The purpose of this page is to give students who might not consider applying to graduate school or those who have no idea where to begin to access resources both here at the U and outside of it. Many 1st Generation college students, students of color, as well as other traditionally under-represented populations face additional challenges and hurdles when putting together a competitive graduate school application. This site will help you face those challenges, but remember much of this is done via multiple and meaningful conversations with advisors, professors, graduate students, family, and others.

Why should you consider graduate school?

First, please understand that graduate school refers to both academic programs, such as a PhD in Sociology, and professional programs, such as a Masters of Social Work. While both are graduate programs, they have very different outcomes and requirements. If you want to work in academia (like your professors) or conduct research, an academic program might be of interest. If you want to work in a specific sector of the economy (like business), than a professional graduate program is probably the best choice to obtain the credentials that you need (in this case, a Masters of Business Administration). Further exploration of the differences between the two types and what might be the best fit for you can be had through in-person conversations with your advisors, TA’s, professors, and career services. Your first step should be to talk with your CLA advisor and the Sociology advisor.

Second, a graduate degree can greatly enhance your earning potential and possibilities for your career. That said, you should not feel that a graduate degree is required simply to get a job, or that having a four-year degree isn’t sufficient. Plenty of our alums are in high positions and do not have graduate degrees. However, some professions require a graduate degree-like teaching (a Masters in Education).

Perhaps the best resources for students to take advantage of here at the U of M Twin Cities is at the Office for Diversity in Graduate Education (ODGE). 

The Office for Diversity in Graduate Education (ODGE), located in 333 Johnston Hall, coordinates activities relating to underrepresented graduate students. It assists directors of graduate studies with recruitment, retention, and funding of underrepresented graduate students who are U.S. citizens or permanent residents. The office provides students with strategies for clarifying goals, selecting a graduate program, preparing the best possible graduate school application, and funding graduate work through assistantships and fellowships.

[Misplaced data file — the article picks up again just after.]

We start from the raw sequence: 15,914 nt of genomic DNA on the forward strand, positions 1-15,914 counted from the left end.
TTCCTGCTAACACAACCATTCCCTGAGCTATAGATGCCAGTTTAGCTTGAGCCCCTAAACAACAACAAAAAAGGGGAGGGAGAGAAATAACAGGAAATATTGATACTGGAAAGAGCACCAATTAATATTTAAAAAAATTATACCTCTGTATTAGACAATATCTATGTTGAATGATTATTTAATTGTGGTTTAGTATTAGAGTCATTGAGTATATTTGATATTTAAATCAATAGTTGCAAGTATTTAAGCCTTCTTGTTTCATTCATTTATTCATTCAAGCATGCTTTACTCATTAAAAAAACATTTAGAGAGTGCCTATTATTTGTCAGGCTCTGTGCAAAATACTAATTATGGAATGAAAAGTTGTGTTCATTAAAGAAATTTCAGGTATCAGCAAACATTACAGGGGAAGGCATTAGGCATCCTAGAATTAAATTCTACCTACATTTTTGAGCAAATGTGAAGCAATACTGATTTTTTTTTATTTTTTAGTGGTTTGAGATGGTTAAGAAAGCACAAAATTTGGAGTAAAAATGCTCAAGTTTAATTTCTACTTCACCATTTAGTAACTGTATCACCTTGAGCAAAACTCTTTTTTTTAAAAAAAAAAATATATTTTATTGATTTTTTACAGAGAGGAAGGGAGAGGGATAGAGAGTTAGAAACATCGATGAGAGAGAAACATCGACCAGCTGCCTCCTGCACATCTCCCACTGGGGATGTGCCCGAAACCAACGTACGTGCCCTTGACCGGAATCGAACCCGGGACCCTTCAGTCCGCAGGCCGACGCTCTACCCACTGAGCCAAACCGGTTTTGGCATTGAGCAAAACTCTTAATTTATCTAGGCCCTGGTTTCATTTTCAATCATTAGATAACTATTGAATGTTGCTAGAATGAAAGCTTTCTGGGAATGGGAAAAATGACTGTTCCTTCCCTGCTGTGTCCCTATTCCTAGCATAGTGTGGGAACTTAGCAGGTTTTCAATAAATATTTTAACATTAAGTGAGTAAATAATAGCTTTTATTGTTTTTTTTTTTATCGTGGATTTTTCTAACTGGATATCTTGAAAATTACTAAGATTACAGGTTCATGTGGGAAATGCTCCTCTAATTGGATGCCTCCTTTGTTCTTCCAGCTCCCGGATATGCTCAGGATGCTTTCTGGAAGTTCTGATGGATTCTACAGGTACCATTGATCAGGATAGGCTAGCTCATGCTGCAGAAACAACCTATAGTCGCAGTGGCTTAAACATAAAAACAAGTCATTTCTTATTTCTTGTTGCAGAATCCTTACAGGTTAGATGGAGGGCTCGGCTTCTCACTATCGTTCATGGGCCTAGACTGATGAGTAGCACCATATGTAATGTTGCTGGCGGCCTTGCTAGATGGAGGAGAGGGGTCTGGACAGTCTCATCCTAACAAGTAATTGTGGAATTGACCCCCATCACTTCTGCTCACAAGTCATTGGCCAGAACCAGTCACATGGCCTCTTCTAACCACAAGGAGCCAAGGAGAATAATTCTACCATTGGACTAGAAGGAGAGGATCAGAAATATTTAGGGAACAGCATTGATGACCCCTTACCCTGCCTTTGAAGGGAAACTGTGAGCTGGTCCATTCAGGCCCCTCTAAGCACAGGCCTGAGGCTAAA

Please take time exploring their website. They would really love to meet with you. More information can be found at:

Outside the U Resources 

The Idealist Grad School Resource Center is the homepage for all things related to grad school! Here, you’ll find a collection of articles tailored to help with your search for the right graduate program as well as information about the upcoming Idealist Grad Fairs, hosted each year.

RISE has many great resources available as well. RISE for Boys and Men of Color is a $10 million field advancement effort that aims to better understand and strategically improve the lives, experiences, and outcomes of boys and men of color in the United States. RISE spans five fields (education; health; human services and social policy; juvenile and criminal justice; and workforce development) and focuses on four populations (Asian Americans and Pacific Islanders; Blacks; Latinos; and Native Americans).

The ABA Council for Racial and Ethnic Diversity in the Educational Pipeline (Pipeline Council) works to improve diversity in the educational pipeline to legal profession. Our charge is to increase the number of people of color who are on track to becoming lawyers.

The McNair Program-named in honor of Dr. Ronald E. McNair, one of the astronauts who perished with the Challenger mission, this national TRIO Program ( assists eligible first-generation undergraduate students from low-income families to prepare to enter graduate programs leading to a PhD. Participants include academically talented low-income, first-generation students and students from groups that are traditionally underrepresented in graduate programs.

Affordable Colleges Online-Prospective students who require a flexible schedule while pursuing their Master’s degree may consider enrolling in an online graduate program. In this highly competitive job marketplace, an online degree can set students apart and allow for greater personal, professional, and financial opportunities in their chosen field.


Professor Cottom’s Graduate School Guidance

This some-what-tongue-in-cheek document is a reasonably succinct outline for graduate school-from applying, to funding, and more. We encourage you to read this document a couple of times before talking with your professors and TA’s to help you ask the right questions.

This may be especially helpful advice for perspective/beginning grad students who do not have strong networks or socialization in higher education already.